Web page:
Second deadly Scorpene submarine to be commissioned this month after some delay
- The long-delayed 1,565-tonne submarine will follow INS Kalvari, the first Scorpene submarine that was commissioned in December 2017
- Defence minister Rajnath Singh will be the chief guest at the function in Mumbai on September 28
The long-delayed 1,565-tonne submarine will follow INS Kalvari, the first Scorpene submarine that was commissioned in December 2017. Defence minister Rajnath Singh will be the chief guest at the function in Mumbai on September 28.
The day will also witness the “launch” of the first of the seven stealth frigates slated for construction under Project-17A as well as the inauguration of an aircraft carrier dry dock at the naval dockyard in Mumbai.
The Scorpene submarine programme called Project-75 is running over five years behind schedule, with the overall cost now also escalating to over Rs 25,700 crore. The remaining four submarines will be commissioned at regular intervals by 2022-2023, say officials.
The Navy currently has just 13 old conventional submarines, only half of them operational at any given time, apart from INS Kalvari and two nuclear-powered submarines in INS Chakra and INS Arihant.
The commissioning of INS Khanderi has been delayed by over a year since the Navy insisted it would induct the vessel only after all the glitches and problems that came to the fore during the trials were fully rectified by MDL and its French technology partner the Naval Group (DCNS).
The submarine, which has a speed of 20 knots, are equipped with sea-skimming SM-39 Exocet missiles and torpedoes to undertake stealthy offensive operations against enemy warships.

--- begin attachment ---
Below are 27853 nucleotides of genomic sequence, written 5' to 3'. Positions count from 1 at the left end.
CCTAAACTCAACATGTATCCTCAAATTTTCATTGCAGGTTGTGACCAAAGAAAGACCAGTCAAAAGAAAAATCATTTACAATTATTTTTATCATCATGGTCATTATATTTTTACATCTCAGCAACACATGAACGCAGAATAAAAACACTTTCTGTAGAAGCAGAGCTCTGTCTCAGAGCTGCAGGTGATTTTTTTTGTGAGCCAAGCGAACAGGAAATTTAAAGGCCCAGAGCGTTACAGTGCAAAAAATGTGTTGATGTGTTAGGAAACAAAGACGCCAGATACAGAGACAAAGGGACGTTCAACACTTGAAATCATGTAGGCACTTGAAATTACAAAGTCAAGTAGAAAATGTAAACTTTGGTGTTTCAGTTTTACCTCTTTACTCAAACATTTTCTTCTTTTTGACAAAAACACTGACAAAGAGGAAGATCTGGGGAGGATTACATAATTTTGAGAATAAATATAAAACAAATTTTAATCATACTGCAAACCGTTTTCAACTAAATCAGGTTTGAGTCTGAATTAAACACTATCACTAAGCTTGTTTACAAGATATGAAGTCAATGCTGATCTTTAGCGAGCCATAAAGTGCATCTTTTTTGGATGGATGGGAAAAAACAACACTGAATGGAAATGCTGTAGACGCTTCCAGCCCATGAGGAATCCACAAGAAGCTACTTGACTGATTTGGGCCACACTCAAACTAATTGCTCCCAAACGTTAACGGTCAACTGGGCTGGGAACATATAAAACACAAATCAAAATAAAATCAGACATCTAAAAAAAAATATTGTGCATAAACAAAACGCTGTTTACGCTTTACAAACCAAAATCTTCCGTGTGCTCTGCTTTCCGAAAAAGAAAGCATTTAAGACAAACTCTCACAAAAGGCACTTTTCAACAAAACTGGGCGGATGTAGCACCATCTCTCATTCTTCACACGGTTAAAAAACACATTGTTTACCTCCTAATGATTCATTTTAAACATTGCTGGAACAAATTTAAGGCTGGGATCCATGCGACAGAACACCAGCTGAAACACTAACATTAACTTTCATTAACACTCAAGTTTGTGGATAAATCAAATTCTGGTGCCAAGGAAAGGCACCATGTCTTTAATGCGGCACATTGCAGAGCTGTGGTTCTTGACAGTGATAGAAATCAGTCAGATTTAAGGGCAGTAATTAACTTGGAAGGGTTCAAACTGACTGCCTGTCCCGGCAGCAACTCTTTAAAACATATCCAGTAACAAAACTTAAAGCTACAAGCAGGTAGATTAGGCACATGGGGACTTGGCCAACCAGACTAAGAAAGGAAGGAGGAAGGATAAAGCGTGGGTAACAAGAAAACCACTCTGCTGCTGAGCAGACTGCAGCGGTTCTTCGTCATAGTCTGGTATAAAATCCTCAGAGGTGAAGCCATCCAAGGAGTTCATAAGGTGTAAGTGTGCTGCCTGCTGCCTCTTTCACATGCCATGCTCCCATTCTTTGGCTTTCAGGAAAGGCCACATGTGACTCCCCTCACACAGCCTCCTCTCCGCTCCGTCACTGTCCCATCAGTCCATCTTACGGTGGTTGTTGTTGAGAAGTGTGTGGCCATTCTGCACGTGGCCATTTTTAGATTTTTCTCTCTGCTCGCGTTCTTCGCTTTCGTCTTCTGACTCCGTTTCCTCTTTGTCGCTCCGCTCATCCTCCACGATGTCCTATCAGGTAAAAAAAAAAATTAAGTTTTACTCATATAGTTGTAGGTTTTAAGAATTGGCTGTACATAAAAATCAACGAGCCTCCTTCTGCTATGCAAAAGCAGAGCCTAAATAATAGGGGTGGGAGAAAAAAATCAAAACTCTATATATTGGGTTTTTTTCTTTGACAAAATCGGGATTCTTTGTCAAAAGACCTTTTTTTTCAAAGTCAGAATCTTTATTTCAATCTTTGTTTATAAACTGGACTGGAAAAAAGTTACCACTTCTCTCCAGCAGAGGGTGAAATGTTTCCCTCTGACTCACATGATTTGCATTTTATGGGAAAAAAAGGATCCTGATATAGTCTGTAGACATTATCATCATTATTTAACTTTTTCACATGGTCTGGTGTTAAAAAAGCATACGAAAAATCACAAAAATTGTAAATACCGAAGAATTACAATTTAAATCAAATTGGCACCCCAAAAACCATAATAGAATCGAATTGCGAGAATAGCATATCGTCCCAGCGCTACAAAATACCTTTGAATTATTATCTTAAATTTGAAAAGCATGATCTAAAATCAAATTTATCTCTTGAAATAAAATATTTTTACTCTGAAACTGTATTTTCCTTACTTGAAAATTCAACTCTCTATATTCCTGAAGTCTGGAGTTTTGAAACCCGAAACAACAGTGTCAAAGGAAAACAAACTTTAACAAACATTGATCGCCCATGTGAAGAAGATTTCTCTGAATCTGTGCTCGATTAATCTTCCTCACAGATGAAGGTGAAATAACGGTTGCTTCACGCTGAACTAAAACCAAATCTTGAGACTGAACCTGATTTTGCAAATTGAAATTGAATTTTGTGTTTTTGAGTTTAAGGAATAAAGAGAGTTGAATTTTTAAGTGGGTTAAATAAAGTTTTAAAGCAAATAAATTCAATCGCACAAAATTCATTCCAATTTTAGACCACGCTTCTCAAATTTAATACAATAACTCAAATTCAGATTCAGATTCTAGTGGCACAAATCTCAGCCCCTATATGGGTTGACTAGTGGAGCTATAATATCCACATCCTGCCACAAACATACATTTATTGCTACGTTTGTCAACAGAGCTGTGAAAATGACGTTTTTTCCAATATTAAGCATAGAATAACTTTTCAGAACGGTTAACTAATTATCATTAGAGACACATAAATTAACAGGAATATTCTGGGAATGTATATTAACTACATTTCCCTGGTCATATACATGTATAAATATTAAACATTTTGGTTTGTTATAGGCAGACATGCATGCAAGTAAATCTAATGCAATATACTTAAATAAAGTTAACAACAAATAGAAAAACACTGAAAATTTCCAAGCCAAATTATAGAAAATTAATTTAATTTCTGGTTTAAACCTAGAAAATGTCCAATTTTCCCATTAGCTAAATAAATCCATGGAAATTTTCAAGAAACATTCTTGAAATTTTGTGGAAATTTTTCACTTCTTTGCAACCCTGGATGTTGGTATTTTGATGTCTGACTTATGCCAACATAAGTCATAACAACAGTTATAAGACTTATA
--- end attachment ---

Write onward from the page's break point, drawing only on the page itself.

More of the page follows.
India needs at least 18 diesel-electric and six nuclear-powered attack submarines (SSNs) as well as four SSBNs (nuclear submarines armed with long-range ballistic missiles) to guard against the two-front threat scenario from China and Pakistan as well as achieve credible nuclear deterrence.
It was only in June this year that the defence ministry finally began the process to shortlist potential Indian shipyards for the long-pending project to construct six new-generation conventional stealth submarines with foreign collaboration under the “strategic partnership (SP)” model as part of the overall “Make in India” policy.
This submarine project called “Project-75 India (P-75I), which will cost at least Rs 50,000 crore, was first approved by the defence ministry in November 2007 but has been languishing in general politico-bureaucratic apathy, files and committees ever since.
It will take around two years for the foreign collaborator-Indian shipyard combine to be down-selected for P-75I. Once the contract is actually inked, it will take another seven to eight years for the first vessel to actually roll out.